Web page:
Sergeant John Martin
On 17th March 1930, Flight Lieutenant Richard Llewellyn Roger Atcherley of 23 squadron, Kenley, flew to Farnborough with Sergeant John Martin, in J7519, a dual control Gloster Grebe.
After several attempts to land on the bumpy ground, Atcherley brought the aircraft in, they bounced, the undercarriage collapsed and the Grebe overturned. Atcherley only sustained minor injuries, but Martin, who was thrown from the aircraft in the impact, died of his injuries three weeks later.
“Aeroplane” magazine 16 April 1930, gives following account:
“An inquest was held at the Cambridge Hospital, Aldershot, on April 8 on the body of Sergeant John Martin, RAF, who died in the hospital from injuries received in an accident to an aeroplane which overturned in landing at the Farnborough Aerodrome. Flight Lieutenant Atcherley stated that on March 17 he flew a Grebe aeroplane from Kenley to Farnborough, and in landing he smashed the undercarriage. The result was that the machine overturned and Martin was thrown out very heavily. Sergeant Martin had been.flying the machine and had made two unsuccessful attempts to land. The officer then took it over, as he could see the ground was bad and he thought he could make a better landing. The ground was bumpy where he landed. The machine was in good order before the flight.”
“Sergeant White, who was flying another machine in formation with F/L Atcherley, stated that while they were in the air he saw Martin’s straps come undone. Martin tried to fasten them, but was unsuccessful.”
“Edgar Schofield, an Air Ministry official, stated that considerable repairs were being carried out on the rough ground of the aerodrome. He did not think, however, that the ground was more than partly responsible for the accident, as he had seen numerous other machines land safely at the same spot.”
Richard “Batchy” Atcherley, was already a very competent and daring pilot by this point, having won the King’s Cup Air Race in 1929 and broken the world air speed record, flying at a speed of 332.63 mph during the Schneider Cup race of the same year. He went on to have a distinguished career in the R.A.F., becoming one of it’s great characters and returning to Kenley as Station Commander in 1942.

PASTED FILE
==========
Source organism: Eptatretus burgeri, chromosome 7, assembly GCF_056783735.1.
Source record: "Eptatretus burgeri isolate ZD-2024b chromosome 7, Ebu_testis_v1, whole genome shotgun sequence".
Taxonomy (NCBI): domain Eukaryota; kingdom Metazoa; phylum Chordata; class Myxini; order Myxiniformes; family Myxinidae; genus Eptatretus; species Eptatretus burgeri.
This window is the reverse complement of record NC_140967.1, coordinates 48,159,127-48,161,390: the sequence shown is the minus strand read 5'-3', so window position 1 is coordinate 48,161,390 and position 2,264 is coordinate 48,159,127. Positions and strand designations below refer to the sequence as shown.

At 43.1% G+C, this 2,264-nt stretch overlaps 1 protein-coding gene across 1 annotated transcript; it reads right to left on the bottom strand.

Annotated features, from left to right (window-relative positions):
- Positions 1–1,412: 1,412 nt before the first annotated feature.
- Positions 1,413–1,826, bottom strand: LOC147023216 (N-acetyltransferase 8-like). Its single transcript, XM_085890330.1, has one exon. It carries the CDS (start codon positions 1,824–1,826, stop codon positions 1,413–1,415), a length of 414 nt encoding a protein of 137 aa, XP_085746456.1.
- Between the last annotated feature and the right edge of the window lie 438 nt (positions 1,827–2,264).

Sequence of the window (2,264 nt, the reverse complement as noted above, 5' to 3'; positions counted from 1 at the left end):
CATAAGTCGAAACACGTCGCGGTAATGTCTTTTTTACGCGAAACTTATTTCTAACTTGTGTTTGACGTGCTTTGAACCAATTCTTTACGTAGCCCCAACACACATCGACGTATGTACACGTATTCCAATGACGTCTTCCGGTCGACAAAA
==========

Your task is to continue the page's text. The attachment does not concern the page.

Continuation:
In John Pudney’s biography of the Atcherley twins, he says that Sgt. Martin had been off flying as the result of a crash, prior to his flight to Farnborough with “Batchy”. The undercarriage had collapsed on landing because of the structural failure of a pin in the undercarriage leg and not through any fault in Atcherley’s flying.
“Batchy” mentioned Sgt. Martin in a letter home:
“….I have just heard that the doctors are holding some hope for poor old Sergeant Martin. They established by X-ray that he was suffering from three fractured vertebrae and a dislocation of the spine; they operated on him and relieved the pressure on his spinal column, which very fortunately was not injured, so they think that when the fractures are mended he may be fit and well again, but of course it is rather a long chance, poor devil.”
Two days later, he visited Martin in hospital:
“He is being very plucky about it all as he must be suffering agonies, mentally as well as physically….The doctors hold out hope that they may be able to put him on his feet again, but I know it is pretty long odds.”
Sergeant John Martin was 26 years old when he died of his injuries on the 6th April 1930. We know very little of his life except that he enlisted in the RAF as a civilian (boy) between August 1919 and January 1921.
Rest in Peace, Sir, and thank you for your service.